Political constitutionalism and the Human Rights Act.
International Journal of Constitutional Law
86 - 111.
Many commentators portray the Human Rights Act (HRA) as marking the demise of Britain's “political constitution.” This article argues otherwise. The HRA need not be taken as handing over supremacy for rights adjudication from the legislature to the courts. First, the HRA brings “rights home,” strengthening, in certain respects, domestic rights instruments vis-à-vis the European Convention on Human Rights (ECHR). Second, sections 19 and 4 of the Act maintain and potentially enhance Parliament's scrutiny of rights and its sovereignty over the courts in defining and upholding them. Finally, section 3 and rights-based judicial review generally can be assimilated to a system of “weak” review whereby courts defer to the legislative “scope,” as determined by Parliament, and are restricted in their independent determinations to the judicial “sphere” of the fair conduct of the case at hand. Such weak review, so called, has always been necessary. However, the HRA potentially reinforces judicial deference by giving it a stronger statutory basis. That the HRA could strengthen rather than undermine political constitutionalism need not mean it does or will. However, the implication of this article is that it ought to be regarded as doing so, with the judiciary acting accordingly.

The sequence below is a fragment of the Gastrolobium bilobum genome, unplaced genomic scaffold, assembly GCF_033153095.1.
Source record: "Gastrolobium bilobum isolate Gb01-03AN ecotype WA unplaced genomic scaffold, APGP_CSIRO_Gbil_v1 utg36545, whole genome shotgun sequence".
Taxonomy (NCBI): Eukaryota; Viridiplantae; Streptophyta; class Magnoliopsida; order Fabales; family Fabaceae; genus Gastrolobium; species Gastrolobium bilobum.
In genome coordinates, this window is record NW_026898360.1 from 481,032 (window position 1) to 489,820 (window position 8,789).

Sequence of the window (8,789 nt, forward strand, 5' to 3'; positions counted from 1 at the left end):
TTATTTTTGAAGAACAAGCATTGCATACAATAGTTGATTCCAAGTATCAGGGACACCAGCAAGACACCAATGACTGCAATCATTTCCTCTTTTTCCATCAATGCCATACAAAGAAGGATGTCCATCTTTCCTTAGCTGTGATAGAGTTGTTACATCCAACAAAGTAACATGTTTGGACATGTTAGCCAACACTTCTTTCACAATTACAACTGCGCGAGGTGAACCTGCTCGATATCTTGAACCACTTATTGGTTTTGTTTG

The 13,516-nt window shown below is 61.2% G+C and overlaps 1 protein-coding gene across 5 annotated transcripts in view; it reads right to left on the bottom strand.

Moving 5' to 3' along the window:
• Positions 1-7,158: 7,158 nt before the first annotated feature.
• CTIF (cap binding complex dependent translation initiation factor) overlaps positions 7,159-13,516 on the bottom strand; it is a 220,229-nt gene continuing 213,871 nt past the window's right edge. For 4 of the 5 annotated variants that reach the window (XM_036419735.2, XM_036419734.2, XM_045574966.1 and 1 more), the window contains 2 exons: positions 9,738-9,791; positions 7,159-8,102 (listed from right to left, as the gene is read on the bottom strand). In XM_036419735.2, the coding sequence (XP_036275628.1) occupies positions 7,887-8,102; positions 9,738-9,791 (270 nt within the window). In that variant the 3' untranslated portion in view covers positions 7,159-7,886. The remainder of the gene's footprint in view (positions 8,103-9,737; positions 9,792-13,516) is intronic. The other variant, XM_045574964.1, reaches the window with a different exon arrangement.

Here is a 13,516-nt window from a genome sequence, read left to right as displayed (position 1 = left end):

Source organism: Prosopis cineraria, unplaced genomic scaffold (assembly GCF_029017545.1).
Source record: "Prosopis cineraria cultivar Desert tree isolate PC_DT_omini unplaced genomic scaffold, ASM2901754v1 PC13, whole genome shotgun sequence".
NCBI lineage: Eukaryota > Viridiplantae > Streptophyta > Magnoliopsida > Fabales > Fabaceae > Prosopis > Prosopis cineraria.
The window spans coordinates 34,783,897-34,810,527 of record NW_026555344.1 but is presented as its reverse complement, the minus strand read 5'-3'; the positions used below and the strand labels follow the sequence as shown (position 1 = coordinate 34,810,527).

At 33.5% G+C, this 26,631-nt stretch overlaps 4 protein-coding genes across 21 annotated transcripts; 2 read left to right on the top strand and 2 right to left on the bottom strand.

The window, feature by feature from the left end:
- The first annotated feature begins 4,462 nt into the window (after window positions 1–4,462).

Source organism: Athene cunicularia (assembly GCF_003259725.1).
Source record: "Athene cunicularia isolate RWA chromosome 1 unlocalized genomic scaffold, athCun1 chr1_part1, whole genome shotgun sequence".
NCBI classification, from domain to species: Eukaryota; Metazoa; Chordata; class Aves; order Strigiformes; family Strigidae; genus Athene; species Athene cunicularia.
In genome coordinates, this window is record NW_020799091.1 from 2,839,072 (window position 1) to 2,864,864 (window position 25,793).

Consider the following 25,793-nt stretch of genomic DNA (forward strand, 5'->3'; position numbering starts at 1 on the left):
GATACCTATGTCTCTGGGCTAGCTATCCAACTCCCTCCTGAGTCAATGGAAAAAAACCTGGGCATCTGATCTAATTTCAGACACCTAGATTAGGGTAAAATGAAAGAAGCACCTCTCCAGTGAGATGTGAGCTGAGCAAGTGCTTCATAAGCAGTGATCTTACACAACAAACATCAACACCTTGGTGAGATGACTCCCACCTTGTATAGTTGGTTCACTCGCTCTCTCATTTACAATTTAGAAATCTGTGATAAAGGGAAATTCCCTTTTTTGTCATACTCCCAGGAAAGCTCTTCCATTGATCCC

|Title:||Political constitutionalism and the Human Rights Act|
|Open access status:||An open access version is available from UCL Discovery|
|Additional information:||© The Author 2011. Oxford University Press and New York University School of Law. This is a pre-copy-editing, author-produced PDF of an article accepted for publication in International Journal of Constitutional Law following peer review. The definitive publisher-authenticated version Int J Constitutional Law (2011) 9 (1): 86-111 is available online at: http://dx.doi.org/10.1093/icon/mor024.|
|UCL classification:||UCL > School of Arts and Social Sciences|
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